10 top reasons people fail the Irish driving test

48% of people fail their Driving test each year in Ireland, so what are people doing wrong? We get some expert advice from Ladybird Driving School


After spending 30 years in the Driver Education Industry, Ladybird Driving School knows a thing or 2 about the reasons why people failing their driving tests.

So what are the reasons people are failing their driving test and what the common mistakes are made at every test centre across the country? We have the tips and tricks needed to impress on the driving tester that you are good enough to drive unaccompanied.

You have approximately 30 minutes of driving on a preset test route to prove to the tester that you can drive to the standard that they believe is necessary to give you that Full licence pass. It’s our job at Ladybird Driving School to make sure you have all of that key information for you before you go out on the test.

One of the best ways to pass the test is to know what the most common reasons people fail a test is right?..Seems straight forward right? Well, you would be surprised at how many learners fail for the same thing over and over again and at every test centre across the country.

Before we reveal the top 10 reasons people fail, let’s take a look at the Pass Rates by test centres for 2018.
We have chosen 10 centres.

Tallaght 50.14%

Finglas 45.85%

Raheny 38.77%

Naas 53.99%

Dundalk 50.76%

Kilkenny 43.83%

Tuam 63.90%

Skibbereen 58.84%

Churchtown 42.89

Mulhuddart 49.52

The overall Pass rate figure for the entire country for all 50 test centres is 52.49%

What is The Marking Sheet?

Whilst in the car the tester will have a digital tablet on their possession. The content on that tablet is the attached Marking sheet that the tester inputs the mark relevant to the fault. It is crucial that each pupil should know this sheet inside out and understand what each section means and why the tester would mark a particular fault.

All of our pupils are given one of these on their first lesson so they can immediately start coming to terms with the marking guidelines.

On the sheet, you will see 18 individual sections with three different colour codes. Green, Blue, and Pink. Green constitutes a grade 1 minor fault, a Blue fault is a more serious fault and a Pink fault is a dangerous/potentially dangerous fault.

Failure of the test arises when an applicant incurs any of the following

> 1 or more grade 3 faults

> 4 of the same grade 2 faults for a single aspect.

> 6 or more grade 2 faults under the same heading

> 9 or more grade 2 faults.

Grade 1 faults do not affect the result of the test.

Driving Fault Marking Guidelines

The Driving Tester takes their marking system from the RSA driving test marking guidelines and are highly trained in assessing driver faults and grade accordingly.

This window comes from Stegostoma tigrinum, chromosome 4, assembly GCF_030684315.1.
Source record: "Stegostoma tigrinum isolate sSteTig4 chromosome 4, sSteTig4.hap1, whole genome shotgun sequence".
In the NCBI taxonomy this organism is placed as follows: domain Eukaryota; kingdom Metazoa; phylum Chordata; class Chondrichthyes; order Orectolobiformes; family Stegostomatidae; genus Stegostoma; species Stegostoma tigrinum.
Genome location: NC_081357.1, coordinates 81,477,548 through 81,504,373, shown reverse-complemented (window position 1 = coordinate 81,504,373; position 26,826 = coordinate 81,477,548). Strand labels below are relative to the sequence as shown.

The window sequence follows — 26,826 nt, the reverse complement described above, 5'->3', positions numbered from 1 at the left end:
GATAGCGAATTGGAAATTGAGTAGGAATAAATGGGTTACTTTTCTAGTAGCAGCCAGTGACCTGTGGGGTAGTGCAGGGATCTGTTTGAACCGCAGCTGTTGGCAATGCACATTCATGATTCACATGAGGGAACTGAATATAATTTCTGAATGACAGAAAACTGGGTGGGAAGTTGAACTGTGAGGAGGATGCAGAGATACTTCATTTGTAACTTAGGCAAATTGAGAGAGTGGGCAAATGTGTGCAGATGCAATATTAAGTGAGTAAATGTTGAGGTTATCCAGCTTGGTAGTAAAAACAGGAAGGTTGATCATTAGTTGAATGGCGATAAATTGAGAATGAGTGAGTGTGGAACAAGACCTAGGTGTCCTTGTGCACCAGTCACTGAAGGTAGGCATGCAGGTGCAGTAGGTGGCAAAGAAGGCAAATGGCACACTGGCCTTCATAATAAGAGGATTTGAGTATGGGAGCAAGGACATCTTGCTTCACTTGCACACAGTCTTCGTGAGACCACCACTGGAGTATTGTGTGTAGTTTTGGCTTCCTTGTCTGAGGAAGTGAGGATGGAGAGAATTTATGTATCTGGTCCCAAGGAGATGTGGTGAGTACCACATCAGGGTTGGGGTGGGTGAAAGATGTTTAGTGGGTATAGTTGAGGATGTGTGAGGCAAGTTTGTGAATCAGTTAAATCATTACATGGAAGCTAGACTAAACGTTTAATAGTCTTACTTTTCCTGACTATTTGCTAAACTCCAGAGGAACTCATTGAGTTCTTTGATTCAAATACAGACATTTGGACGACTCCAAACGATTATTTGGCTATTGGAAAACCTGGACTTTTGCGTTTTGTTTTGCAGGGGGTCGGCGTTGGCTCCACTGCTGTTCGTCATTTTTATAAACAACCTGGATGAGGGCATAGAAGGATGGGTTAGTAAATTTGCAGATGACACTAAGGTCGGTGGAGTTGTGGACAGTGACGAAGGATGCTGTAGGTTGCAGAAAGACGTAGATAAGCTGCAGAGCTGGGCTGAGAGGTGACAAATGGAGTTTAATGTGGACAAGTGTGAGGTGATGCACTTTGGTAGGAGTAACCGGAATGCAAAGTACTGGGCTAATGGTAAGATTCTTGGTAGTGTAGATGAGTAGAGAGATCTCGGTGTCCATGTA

The marking guidelines are designed to assist testers in deciding when and where a fault should be recorded on the marking sheet. They should be read in conjunction with the driving fault assessment guidelines and guidance from the regional supervisor.

Now that we have established the low national Pass Rate and what the marking sheet content looks like, let’s have a look at the top 10 reasons why people still fail the test.

While we would love to explain in detail we do have a limited amount of space and we will try our best to explain within each paragraph.

Fail to prepare, prepare to Fail!

  1. Documentation invalid or expired insurance disc, tax disc, NCT disc and or

Learner permit out of date.No L plates displayed. Engine light showing on the dashboard, bald or worn tyres, Brake lights not working, Car being unroadworthy.

Every day and in every test centre there will be tests refused for 1 or more of the above. Check 2 weeks in advance that all of your paperwork is in order.

2. Observation at Junctions

Poor or insufficient observation at junctions and moving off is one of the top reasons pupils fail. You will get a fault for not taking an effective and timely observation at and while leaving the junction and emerging into the path of other vehicles. Make sure you look as you leave the junction. Housing estates are an area where pupils don’t observe sufficiently because they think it’s quiet and I’ll just go through the junction without stopping to give sufficient observation.At least a first gear selection at the junction would be enough time to observe properly.

Observation Moving Off.

This means correct timing of the blind spot right shoulder check. This happens on 5 occasions on the test.

Pupils who look first and then signal and select gear after checking to get marked because the very last thing should be the shoulder check after selecting gear, mirror, signal and then shoulder. Remember not a sideswipe look it’s a full turn over the shoulder.

3.Position turning Right, Left, at Roundabouts and on the Straight.

Pupils struggle to maintain a correct position on the straight which should be just left of the middle of the road not down along the continuous white line.

Position turning right should mean close to the centre white line on approach and not passing the point of turn from a major to a minor road. Pupils swan necking or cutting the corner will be marked.

Position turning left get marked for swinging right before the left turn or clipping the kerb or taking the left turn too fast, therefore, swinging way too wide.